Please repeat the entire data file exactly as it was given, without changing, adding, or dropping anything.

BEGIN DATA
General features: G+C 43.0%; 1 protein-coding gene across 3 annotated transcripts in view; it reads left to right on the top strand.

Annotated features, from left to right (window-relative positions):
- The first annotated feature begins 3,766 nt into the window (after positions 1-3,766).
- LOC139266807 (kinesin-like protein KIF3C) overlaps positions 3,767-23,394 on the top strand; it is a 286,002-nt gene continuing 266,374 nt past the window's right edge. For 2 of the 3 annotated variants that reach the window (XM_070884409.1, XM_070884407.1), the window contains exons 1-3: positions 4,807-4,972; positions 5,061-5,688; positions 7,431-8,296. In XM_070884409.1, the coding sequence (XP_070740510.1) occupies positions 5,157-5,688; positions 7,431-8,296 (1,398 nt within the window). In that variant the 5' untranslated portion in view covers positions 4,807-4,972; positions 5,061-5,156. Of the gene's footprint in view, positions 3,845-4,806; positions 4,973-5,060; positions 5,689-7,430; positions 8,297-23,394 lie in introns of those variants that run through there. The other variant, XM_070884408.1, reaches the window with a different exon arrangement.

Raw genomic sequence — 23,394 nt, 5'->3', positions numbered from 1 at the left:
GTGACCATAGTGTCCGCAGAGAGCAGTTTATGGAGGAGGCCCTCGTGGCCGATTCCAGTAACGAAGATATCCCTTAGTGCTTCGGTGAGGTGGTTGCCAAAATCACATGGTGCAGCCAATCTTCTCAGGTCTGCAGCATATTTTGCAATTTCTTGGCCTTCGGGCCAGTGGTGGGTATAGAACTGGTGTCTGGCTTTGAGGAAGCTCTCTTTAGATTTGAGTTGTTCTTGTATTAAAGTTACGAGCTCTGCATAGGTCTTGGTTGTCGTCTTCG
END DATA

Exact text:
General features: G+C 43.0%; 1 protein-coding gene across 3 annotated transcripts in view; it reads left to right on the top strand.

Annotated features, from left to right (window-relative positions):
- The first annotated feature begins 3,766 nt into the window (after positions 1-3,766).
- LOC139266807 (kinesin-like protein KIF3C) overlaps positions 3,767-23,394 on the top strand; it is a 286,002-nt gene continuing 266,374 nt past the window's right edge. For 2 of the 3 annotated variants that reach the window (XM_070884409.1, XM_070884407.1), the window contains exons 1-3: positions 4,807-4,972; positions 5,061-5,688; positions 7,431-8,296. In XM_070884409.1, the coding sequence (XP_070740510.1) occupies positions 5,157-5,688; positions 7,431-8,296 (1,398 nt within the window). In that variant the 5' untranslated portion in view covers positions 4,807-4,972; positions 5,061-5,156. Of the gene's footprint in view, positions 3,845-4,806; positions 4,973-5,060; positions 5,689-7,430; positions 8,297-23,394 lie in introns of those variants that run through there. The other variant, XM_070884408.1, reaches the window with a different exon arrangement.

Raw genomic sequence — 23,394 nt, 5'->3', positions numbered from 1 at the left:
GTGACCATAGTGTCCGCAGAGAGCAGTTTATGGAGGAGGCCCTCGTGGCCGATTCCAGTAACGAAGATATCCCTTAGTGCTTCGGTGAGGTGGTTGCCAAAATCACATGGTGCAGCCAATCTTCTCAGGTCTGCAGCATATTTTGCAATTTCTTGGCCTTCGGGCCAGTGGTGGGTATAGAACTGGTGTCTGGCTTTGAGGAAGCTCTCTTTAGATTTGAGTTGTTCTTGTATTAAAGTTACGAGCTCTGCATAGGTCTTGGTTGTCGTCTTCG